The path over the historic drove road is found westerly behind the rangers centre and easy going heading into the confines of the forestry, a fine smell of pine fills the air. After about a mile the path branches off to the right where a prominent sign for Jocks Road indicates the path ahead. We met a nice local couple who we stopped and chatted to for a minute or two and have a photo op before heading on. It is at this point the path you begin to climb slightly, the path is good, but with all the rain the path was like a small burn, but nothing that soaked your feet drastically. Being quite a fine day we met numerous people as we went, some who were bagging the nearby Munro’s and others who were just having a leisurely walk as it was a fine day. The path continued through the confines of the forest for a few miles, at times soul destroying and frustrating because it seems endless as you can’t see any of the surrounding scenery. When the forest finally comes to an end a large style carries you over a fence and into the open hills, crossing the style the hill instantly climbs up a narrow path on the side of Craig Damff twisting and winding as you go, we stopped numerous times for a rest as it is quite steep. The path near the top squeezes it way up the glen between the Cairn of Lukard to the right and Meikle Kilrannoch on the left, from this  high point looking back you can  see breath taking views over Glen Doll and Glen Clova and the likes of Munroe’s of Dreish and Mayar. Partially hidden from view at this point is also a shelter built into the hillside, this is for use by climbers who may get stranded in bad weather, but unfortunately it wasn’t the case on New Year’s Day 1959 when 5 hill walkers from the Universal Hiking Club in Glasgow perished in the snow only 50 feet short of the shelter when walking the route from the Braemar side, from that direction the shelter would have been well hidden in the blizzardous conditions. Having a look inside it doesn’t have much head room and is starved of light, but when conditions turn bad it will  undoubtedly be a life saver. At the shelter we met a large group of hill walkers who had just came up from the Braemar side, we exchanged views and schedules as well as few more photos. It is a great help when the paths get used frequently as it makes them easier to follow, we know this only too well as climbing over this same bit in 2008 we became disorientated when mist closed in losing sight of the track and direction. Being now 2 o’clock and knowing we had at least 5 hours of walking in front of us after a half hour lunch break we knew we had to crack on. The path from the shelter is not all that great, more like a sheep trail, but fresh boot prints let us knew we were going in the right direction at least. The path did disappear at times through boggy areas and it is very easy to get lost if you can’t see any landmarks where you can get bearings from. Lucky enough for us the day was a lot clearer than it had been on previous occasion we crossed it and there were still people going about who were coming in the opposite direction who confirmed our route ahead. The high point of the path took us via the Crow Craigies 3018 feet [920m] which gives you a view over Glen Callater down below the Tolmount 3143 ft [958m] on our left and Fafernie 3280 feet [1000m] on our right and fantastic panoramic views over the Cairngorms and Grampian Mountains as well as the imposing Munros round about us. From this point though there is no path at all, but we met and chatted to a young couple at the top who had just came from the Braemar direction and suggested we follow the line of two old iron fence posts as a rough guide across the moorland and we should be able to then see Glen and Loch Callater below us in the distance. The ground was marshy and boggy and very similar to that on top of hill that crossed from Glen Lee to Clova, so our feet started to get sodden once more. After about a mile to two of walking across moorland, to then get into Glen Callater there is a very steep descent around 1000 feet, again with no real path to follow you have to be very careful with your footing. Once again we relied on sheep trails, but they were very intermittent, it was a relief to reach the floor of the glen, but just when we thought we had past the worst we saw the path ahead was basically a boggy trail and with all the heavy rain we again came across burns that were rushing torrents. Crossing these burns were another escapade as the stones were so slippery and it made footing extremely dangerous, so much so I ended up having a cold bath in one, ruck sack and all. Knowing we only had a few miles to go to reach the Glen Callater bothy a dry refuge, I kinda put the thought of being soaked through to the back of mind in exchange for the thought of knowing we were actually near the end of the entire walk, but at this point James was suffering from sore feet and was struggling a wee bit, so looking at the time which had now past 6pm we decided it might be a good idea just to stay the night in Glen Callater bothy. We reckoned we still had another hours walk to the bothy and thought if we stayed there dry off, refresh the feet we could finish off the remainder of the walk in the morning as it was only approximately another 4 miles to Auchcallater. What cost us extra time during this part of the walk was the encounters with the boggy paths and burns this was basically all the way from the head of Glen Doll to the edge of Loch Callater. Now following a broken path on the floor of the glen towards the loch we basically walked alongside the stream of Allt an Loch to our left and the dominace of Carn an t-Sagairt Mor 3435 feet [1047m] above us to our right. The path as I have already said was very boggy with burns every now and then, but the path at certain points ahead had visibly had a lot of work put into it with noticeably large stepping stones put in place to cross the more boggier areas. Although there is a lot more that could still to be done what has been done so far is a saviour to the walker otherwise walking would be even more sheer hell than it was. The path continues for a few miles hugging the bottom edge of Coire Allt an Aitinn and Creag an Fhir Shaighde until the landscape opens up to a view of Loch Callater with the only thing in between being a grassy stretch of land about 1 ½ long, which turned out to be sapping and squelching with pools of water retained from the heavy rain. Being in such a state it made stopping for any kind of rest impractical and made the crossing feel a lot longer than it was. Leaving the field the only thing remaining before the bothy was a path which ran along the edge of the loch. Following the contour of the loch the further we continued along the path the more visible the bothy became but it was not until the final corner it came into full view, a sight for sore eyes I can tell you. Opening the door we could tell it wasn’t the Glen Callater Hilton, but hey beggars can’t be choosers and we were just glad to have a place to shelter and settle for the night although we did discuss enduring another 4 mile so we could actually be finished and get back to all the comforts of home, but needless to say we didn’t. The bothy although dry was quite dark and cold inside, so we set about lighting our gas stoves and a solitary candle someone had previously had left. If anyone has ever stayed in a bothy before it is quite often the case folk who are thoughtful enough leave things of use for others to use. With a bit of heat being generated by the stoves we set about organising our sleeping arrangements, although there were a few shabby looking mattresses lying about and the bothy being less than basic we were lucky to have our roll mats and sleeping bags and rather than sleep on the wooden floor took the preference of setting out our gear on a raised platform, but not before the sweeping down of mouse droppings!! Before the light escaped us completely we put on our head torches and began to prepare our supper using up a lot of what we had left. By now the bothy was warming up and the darkness had closed in outside. The building had two small windows through one of which we could see the flames of fire a group of teenagers had going beside their tents at the other side of the loch, but the flames began to die down as the rain came on. I thought to myself it was actually good to see teenagers enjoying their leisure time by doing something other than just sitting on a computer. Anyhow cooking the supper was an experience in itself, with only the light from one candle and torchlight it felt like we were enduring a power cut, never the less we were dry and able to stand as opposed to being restricted to the confines of a small tent. It was still quite early by the time we finished our supper somewhere in between 9 and 10pm so we chatted a while enjoying our own company, reading the numerous inscriptions in the bothy visitors book, speaking about what we had accomplished and what we were going to do the following day then deciding an early night could be best so we could make tracks early. It’s funny, when you live in such remote circumstances with no noise pollution not even the sound of your own voices it is amazing just what you hear, in this case owls hooting outside and numerous mice scampering and scratching about inside, but being too dark it was impossible to see where they were or how many, but regardless we were sharing their accommodation for the night not them sharing ours.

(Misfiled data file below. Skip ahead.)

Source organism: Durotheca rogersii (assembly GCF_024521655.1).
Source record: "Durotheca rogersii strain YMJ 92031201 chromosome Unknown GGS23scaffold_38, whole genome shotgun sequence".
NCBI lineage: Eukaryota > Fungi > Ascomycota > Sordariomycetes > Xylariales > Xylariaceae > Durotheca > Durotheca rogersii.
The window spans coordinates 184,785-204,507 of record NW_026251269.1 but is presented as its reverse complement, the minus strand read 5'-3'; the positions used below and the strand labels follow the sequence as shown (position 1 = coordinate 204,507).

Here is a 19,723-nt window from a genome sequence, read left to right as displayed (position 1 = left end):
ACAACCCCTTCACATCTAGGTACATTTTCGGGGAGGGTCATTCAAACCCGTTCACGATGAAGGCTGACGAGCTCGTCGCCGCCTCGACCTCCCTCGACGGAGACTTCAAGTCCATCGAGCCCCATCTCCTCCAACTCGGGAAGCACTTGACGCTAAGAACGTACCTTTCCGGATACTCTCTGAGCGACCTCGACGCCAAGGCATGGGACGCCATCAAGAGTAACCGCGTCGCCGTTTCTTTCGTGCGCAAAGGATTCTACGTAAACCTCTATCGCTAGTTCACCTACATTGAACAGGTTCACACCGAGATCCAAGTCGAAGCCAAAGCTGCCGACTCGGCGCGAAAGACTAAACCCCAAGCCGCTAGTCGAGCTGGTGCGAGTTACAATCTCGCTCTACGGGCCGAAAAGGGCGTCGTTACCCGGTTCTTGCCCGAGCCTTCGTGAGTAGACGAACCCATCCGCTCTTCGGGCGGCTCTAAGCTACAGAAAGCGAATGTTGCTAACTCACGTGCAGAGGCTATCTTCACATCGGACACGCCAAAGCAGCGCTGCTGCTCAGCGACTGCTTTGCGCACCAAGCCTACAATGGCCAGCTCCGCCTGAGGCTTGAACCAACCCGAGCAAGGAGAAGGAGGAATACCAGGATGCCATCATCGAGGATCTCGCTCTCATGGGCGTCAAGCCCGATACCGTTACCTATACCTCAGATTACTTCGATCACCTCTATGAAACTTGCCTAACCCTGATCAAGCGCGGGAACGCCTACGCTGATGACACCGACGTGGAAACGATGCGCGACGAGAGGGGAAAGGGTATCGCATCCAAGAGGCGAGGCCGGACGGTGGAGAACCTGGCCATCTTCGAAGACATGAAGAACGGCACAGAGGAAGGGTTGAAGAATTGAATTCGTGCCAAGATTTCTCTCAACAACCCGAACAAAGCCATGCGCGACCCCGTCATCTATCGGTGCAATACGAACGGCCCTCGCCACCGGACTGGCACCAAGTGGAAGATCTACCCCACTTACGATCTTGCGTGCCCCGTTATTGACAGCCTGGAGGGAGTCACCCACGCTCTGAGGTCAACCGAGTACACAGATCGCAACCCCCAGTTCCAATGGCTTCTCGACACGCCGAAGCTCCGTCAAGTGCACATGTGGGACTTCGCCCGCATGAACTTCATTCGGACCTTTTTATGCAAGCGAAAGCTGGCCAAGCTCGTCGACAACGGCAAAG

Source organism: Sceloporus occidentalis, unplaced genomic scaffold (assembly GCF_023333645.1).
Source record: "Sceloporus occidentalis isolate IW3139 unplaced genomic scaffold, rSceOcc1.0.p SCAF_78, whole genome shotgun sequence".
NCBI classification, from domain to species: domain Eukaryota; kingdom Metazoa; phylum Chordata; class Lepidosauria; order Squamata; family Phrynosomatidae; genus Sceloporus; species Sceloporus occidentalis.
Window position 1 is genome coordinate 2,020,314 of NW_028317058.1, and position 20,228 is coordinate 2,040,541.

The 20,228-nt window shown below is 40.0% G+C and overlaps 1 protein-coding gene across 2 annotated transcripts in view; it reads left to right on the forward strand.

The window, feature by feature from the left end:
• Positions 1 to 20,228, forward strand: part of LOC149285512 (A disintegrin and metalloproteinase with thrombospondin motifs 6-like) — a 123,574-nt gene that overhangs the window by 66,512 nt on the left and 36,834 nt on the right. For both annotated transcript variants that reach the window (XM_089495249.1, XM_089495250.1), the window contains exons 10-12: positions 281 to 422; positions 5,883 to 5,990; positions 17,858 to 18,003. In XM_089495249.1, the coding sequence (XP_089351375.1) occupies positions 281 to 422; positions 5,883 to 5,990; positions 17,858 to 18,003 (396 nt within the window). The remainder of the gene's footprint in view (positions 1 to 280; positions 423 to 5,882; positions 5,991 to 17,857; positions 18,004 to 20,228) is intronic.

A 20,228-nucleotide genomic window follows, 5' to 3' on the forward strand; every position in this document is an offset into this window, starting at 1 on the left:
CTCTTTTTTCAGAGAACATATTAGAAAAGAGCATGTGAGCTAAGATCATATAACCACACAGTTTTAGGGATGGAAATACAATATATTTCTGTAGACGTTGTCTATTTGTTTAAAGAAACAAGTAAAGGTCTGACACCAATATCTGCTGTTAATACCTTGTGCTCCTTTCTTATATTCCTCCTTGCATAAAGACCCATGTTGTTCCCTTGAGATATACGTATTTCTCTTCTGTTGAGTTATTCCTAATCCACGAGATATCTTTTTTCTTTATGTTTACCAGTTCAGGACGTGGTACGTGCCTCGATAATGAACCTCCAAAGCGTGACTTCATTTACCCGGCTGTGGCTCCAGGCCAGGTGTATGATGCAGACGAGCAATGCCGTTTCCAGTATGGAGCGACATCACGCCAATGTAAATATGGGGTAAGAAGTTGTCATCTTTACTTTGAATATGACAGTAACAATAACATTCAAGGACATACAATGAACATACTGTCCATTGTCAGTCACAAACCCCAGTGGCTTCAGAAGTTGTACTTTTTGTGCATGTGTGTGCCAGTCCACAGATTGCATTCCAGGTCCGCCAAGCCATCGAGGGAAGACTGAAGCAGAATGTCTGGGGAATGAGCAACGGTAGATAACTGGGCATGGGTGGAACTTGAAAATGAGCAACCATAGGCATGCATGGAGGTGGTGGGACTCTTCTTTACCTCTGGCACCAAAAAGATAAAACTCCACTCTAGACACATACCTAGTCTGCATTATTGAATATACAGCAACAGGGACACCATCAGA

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© Crann Tara 2011